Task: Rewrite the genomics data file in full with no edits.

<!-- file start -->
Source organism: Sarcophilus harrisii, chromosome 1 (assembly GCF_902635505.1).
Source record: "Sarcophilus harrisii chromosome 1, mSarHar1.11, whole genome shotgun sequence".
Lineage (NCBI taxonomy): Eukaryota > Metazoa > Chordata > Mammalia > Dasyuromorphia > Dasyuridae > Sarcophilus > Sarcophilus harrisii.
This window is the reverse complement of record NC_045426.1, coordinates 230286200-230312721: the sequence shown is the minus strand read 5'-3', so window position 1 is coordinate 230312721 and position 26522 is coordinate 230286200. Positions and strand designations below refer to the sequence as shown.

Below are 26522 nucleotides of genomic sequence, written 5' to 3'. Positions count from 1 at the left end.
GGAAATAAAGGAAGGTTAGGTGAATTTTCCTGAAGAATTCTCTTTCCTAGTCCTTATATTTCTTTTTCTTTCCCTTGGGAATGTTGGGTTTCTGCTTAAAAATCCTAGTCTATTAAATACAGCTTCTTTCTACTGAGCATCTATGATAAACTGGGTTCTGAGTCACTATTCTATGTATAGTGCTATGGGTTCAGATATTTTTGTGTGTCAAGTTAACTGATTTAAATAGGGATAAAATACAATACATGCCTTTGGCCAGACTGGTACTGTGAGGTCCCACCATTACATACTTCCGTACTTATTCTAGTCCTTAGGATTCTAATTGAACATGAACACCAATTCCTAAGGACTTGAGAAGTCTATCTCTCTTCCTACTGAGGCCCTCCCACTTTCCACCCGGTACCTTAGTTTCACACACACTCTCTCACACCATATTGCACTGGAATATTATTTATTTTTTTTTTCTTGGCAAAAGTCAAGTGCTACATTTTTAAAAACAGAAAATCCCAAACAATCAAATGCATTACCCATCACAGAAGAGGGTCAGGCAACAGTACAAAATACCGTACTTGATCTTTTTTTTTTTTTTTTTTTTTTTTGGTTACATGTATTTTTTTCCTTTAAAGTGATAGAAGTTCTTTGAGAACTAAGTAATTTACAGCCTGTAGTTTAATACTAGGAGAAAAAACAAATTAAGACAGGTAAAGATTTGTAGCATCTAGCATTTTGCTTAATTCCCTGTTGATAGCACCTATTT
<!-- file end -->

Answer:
Source organism: Sarcophilus harrisii, chromosome 1 (assembly GCF_902635505.1).
Source record: "Sarcophilus harrisii chromosome 1, mSarHar1.11, whole genome shotgun sequence".
Lineage (NCBI taxonomy): Eukaryota > Metazoa > Chordata > Mammalia > Dasyuromorphia > Dasyuridae > Sarcophilus > Sarcophilus harrisii.
This window is the reverse complement of record NC_045426.1, coordinates 230286200-230312721: the sequence shown is the minus strand read 5'-3', so window position 1 is coordinate 230312721 and position 26522 is coordinate 230286200. Positions and strand designations below refer to the sequence as shown.

Below are 26522 nucleotides of genomic sequence, written 5' to 3'. Positions count from 1 at the left end.
GGAAATAAAGGAAGGTTAGGTGAATTTTCCTGAAGAATTCTCTTTCCTAGTCCTTATATTTCTTTTTCTTTCCCTTGGGAATGTTGGGTTTCTGCTTAAAAATCCTAGTCTATTAAATACAGCTTCTTTCTACTGAGCATCTATGATAAACTGGGTTCTGAGTCACTATTCTATGTATAGTGCTATGGGTTCAGATATTTTTGTGTGTCAAGTTAACTGATTTAAATAGGGATAAAATACAATACATGCCTTTGGCCAGACTGGTACTGTGAGGTCCCACCATTACATACTTCCGTACTTATTCTAGTCCTTAGGATTCTAATTGAACATGAACACCAATTCCTAAGGACTTGAGAAGTCTATCTCTCTTCCTACTGAGGCCCTCCCACTTTCCACCCGGTACCTTAGTTTCACACACACTCTCTCACACCATATTGCACTGGAATATTATTTATTTTTTTTTTCTTGGCAAAAGTCAAGTGCTACATTTTTAAAAACAGAAAATCCCAAACAATCAAATGCATTACCCATCACAGAAGAGGGTCAGGCAACAGTACAAAATACCGTACTTGATCTTTTTTTTTTTTTTTTTTTTTTTTGGTTACATGTATTTTTTTCCTTTAAAGTGATAGAAGTTCTTTGAGAACTAAGTAATTTACAGCCTGTAGTTTAATACTAGGAGAAAAAACAAATTAAGACAGGTAAAGATTTGTAGCATCTAGCATTTTGCTTAATTCCCTGTTGATAGCACCTATTT